no danger of his being caught by that “She wanted very much to faint," con cunning angler, while Robert was devoting tinued Dashwood, “and, with all her pla himself to Therese, Dashwood consented cidity, she has yet to conquer some very to accompany Mr. Rushton, junior, to see rebellious emotions."
his lady love. My brother was himself Louise smiled, and Dashwood seemed again with Dashwood. He forgot all to be never tired of looking at her. Robert trouble and care in his gay presence. hung about this beautiful pair. He seemed Never were two gallants so perfectly conto exult in their happiness, and to watch genial ; Robert was always piquant and their countenances with vivid delight. original to Dashwood, and Dashwood was
Papa saw the change in Louise. He always gloriously brilliant to Robert. saw his beautiful child, as if by magic, Louise became really merry in their solooking her former self. He saw her ciety. Fairy Hill acknowledged the prelovely and serene, in the fulness of her sence of its master spirit in Dashwood. happiness. He saw mamma too, as she Papa, too, yielded to the irresistible charm unconsciously betrayed, in every action, of his manner, and grew excessively fond her love for the poet. He saw us all of his society. Dashwood had many adclustering around him, listening to him, ventures to relate, and talked of every devouring him with our eyes, enjoying thing but his book. His success, his few his anecdotes, electrified by his happy laurels so recently won, his increasing sallies, and forgetting every thing but the popularity, his high standing among men bliss of our reunion; and papa was almost of letters—all this was a sealed volume conquered.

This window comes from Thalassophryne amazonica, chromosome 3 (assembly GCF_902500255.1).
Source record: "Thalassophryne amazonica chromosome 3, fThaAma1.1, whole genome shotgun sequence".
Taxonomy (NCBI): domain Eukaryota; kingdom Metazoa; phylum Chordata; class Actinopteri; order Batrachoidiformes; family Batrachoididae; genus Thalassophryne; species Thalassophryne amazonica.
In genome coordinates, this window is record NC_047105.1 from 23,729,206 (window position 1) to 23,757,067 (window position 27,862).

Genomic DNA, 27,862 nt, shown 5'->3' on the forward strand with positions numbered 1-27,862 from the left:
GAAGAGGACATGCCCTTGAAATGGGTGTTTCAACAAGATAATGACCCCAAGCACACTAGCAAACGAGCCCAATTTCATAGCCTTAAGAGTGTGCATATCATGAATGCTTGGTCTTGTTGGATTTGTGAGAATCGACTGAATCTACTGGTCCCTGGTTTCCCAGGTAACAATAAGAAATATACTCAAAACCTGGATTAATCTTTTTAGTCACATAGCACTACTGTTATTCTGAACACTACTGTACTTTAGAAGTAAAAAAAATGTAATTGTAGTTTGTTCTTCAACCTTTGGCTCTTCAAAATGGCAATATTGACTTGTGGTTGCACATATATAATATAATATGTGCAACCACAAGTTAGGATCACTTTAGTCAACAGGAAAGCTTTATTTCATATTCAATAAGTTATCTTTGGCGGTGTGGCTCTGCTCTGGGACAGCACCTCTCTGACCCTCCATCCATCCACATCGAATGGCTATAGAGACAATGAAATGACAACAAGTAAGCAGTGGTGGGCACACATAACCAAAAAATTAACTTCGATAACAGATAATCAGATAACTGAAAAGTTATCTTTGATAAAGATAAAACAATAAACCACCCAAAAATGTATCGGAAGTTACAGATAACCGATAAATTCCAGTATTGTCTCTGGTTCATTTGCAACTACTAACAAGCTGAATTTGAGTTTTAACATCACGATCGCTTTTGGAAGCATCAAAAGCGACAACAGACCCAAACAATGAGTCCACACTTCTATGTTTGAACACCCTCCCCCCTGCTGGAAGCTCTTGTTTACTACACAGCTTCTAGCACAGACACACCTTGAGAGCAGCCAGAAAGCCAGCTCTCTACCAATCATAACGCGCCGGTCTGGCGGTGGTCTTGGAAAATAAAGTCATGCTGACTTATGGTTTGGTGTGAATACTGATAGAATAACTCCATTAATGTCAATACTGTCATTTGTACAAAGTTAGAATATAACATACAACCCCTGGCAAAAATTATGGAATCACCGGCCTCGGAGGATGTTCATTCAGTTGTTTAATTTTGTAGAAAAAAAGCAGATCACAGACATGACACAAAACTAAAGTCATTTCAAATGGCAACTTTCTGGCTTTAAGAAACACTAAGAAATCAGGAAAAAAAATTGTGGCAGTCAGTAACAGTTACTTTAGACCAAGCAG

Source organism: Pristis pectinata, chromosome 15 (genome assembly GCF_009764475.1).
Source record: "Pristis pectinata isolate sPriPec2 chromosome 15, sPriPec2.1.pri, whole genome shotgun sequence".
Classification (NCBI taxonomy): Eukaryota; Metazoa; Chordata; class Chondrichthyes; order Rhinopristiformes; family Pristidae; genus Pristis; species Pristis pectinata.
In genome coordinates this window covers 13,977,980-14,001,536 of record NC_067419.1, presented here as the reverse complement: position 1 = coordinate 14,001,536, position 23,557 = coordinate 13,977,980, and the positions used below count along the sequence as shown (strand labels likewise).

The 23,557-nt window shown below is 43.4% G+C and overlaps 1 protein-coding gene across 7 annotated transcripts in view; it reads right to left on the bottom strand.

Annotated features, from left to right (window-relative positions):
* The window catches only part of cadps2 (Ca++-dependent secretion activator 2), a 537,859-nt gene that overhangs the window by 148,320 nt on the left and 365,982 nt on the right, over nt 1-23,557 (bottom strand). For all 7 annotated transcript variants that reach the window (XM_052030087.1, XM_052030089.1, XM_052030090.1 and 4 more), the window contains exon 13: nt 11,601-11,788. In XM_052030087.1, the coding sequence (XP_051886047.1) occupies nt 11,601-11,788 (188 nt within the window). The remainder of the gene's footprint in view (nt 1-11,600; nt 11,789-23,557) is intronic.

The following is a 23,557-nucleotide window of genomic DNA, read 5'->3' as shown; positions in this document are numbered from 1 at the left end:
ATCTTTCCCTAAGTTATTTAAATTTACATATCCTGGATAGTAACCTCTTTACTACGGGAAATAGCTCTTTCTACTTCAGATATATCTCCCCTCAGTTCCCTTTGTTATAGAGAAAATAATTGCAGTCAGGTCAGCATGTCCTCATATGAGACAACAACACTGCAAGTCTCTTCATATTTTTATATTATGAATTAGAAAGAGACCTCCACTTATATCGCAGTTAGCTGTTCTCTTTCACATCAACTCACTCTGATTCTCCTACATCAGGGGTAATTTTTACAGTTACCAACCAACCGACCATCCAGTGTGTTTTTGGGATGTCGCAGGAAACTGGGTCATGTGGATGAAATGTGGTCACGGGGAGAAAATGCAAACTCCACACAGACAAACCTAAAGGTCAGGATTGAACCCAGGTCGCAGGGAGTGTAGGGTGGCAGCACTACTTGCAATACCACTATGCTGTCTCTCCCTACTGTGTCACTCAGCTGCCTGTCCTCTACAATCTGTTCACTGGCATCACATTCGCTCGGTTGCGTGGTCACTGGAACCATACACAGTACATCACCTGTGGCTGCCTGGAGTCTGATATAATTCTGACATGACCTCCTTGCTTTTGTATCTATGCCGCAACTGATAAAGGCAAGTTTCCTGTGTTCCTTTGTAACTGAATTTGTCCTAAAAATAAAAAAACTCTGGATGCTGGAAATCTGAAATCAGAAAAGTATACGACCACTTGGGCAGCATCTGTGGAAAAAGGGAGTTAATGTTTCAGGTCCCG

with him. He was ever the unselfish and Even grandma was drawn within this elegant gentleman, pleasing all, but never magic circle, around which uncle Joe flut vaunting himself. Never boasting in word, tered, like a man whose judgment could or look, but wearing his new honors with not always control the limbs of his body, a modest grace. But what was new to us even in a certain person's awful presence. was not so to him. It was nothing new
Finally, after a long conversation with to him that he could write charminglymamma, Robert, and myself, papa came that he was master of all the intricacies into measures.
of the language--that poetry flowed spon" To confess the truth,” said us, taneously from his pen, and that he had “ when a man has such dutiful and re the material within him of which great spectful children, he can scarcely find it men are formed. He must have felt a in his heart to deny them any thing. He consciousness of this from boyhood. He must not allow his prejudices and prefer must have known this amid all his vagaences to interfere with their happiness. ries, and therefore he was not unduly